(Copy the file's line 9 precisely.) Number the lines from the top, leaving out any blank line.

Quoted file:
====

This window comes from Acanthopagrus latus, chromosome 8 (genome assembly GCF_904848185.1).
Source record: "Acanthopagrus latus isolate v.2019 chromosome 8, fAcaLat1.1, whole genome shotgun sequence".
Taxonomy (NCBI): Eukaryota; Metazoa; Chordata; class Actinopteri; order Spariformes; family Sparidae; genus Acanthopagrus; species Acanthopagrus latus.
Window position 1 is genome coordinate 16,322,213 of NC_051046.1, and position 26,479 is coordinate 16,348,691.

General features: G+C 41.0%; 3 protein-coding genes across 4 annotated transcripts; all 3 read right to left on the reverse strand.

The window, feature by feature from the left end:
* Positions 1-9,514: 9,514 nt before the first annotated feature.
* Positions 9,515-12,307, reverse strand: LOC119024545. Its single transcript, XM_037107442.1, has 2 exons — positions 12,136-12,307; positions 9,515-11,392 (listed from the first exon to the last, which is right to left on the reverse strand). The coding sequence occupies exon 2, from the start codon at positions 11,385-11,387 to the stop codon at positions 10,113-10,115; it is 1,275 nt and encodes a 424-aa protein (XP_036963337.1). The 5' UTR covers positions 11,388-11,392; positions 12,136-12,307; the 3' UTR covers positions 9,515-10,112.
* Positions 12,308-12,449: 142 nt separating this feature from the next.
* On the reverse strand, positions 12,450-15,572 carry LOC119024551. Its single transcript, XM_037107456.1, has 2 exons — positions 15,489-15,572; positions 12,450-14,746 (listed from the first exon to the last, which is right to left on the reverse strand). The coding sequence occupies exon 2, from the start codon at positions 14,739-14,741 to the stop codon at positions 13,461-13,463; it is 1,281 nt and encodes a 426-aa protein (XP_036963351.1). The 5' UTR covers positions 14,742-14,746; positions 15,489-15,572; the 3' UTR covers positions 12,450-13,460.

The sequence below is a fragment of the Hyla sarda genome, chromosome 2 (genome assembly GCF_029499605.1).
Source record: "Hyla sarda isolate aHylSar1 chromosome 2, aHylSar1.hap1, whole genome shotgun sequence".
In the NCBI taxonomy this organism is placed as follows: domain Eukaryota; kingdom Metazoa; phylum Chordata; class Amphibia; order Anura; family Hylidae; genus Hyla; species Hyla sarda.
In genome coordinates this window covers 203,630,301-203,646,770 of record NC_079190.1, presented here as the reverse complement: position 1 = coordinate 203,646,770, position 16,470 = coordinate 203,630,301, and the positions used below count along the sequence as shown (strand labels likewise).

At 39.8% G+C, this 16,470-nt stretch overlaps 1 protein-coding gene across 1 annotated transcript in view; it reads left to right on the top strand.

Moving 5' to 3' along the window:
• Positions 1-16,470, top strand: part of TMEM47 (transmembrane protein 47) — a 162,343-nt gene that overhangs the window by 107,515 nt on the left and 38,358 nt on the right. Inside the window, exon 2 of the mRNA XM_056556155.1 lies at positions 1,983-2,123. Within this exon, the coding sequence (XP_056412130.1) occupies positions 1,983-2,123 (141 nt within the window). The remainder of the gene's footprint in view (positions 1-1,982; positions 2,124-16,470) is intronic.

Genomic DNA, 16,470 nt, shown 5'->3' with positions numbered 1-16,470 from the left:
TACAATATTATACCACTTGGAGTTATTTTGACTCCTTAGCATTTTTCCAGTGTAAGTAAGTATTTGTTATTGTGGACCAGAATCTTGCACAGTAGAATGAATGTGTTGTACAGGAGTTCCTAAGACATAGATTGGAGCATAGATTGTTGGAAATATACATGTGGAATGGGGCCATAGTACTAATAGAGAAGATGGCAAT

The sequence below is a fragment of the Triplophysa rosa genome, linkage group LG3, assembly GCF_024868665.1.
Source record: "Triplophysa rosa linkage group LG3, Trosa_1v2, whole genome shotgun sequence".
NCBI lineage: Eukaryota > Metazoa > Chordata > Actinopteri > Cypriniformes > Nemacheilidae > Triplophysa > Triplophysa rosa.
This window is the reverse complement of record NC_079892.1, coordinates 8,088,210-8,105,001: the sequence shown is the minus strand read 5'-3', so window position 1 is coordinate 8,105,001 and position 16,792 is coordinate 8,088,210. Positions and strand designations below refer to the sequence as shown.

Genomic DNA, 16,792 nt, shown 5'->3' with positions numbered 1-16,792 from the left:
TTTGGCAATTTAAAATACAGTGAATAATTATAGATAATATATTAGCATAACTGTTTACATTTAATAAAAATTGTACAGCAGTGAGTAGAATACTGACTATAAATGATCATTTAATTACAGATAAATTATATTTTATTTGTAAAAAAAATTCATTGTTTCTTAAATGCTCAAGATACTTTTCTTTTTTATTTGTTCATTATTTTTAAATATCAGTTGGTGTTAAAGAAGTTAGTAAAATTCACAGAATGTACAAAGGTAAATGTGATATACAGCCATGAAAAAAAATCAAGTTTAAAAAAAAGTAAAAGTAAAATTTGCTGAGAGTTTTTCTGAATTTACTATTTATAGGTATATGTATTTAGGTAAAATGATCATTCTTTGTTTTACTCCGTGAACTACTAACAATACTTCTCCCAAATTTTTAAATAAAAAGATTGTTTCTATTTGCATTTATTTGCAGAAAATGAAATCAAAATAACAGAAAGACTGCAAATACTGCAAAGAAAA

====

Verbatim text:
* Positions 12,308-12,449: 142 nt separating this feature from the next.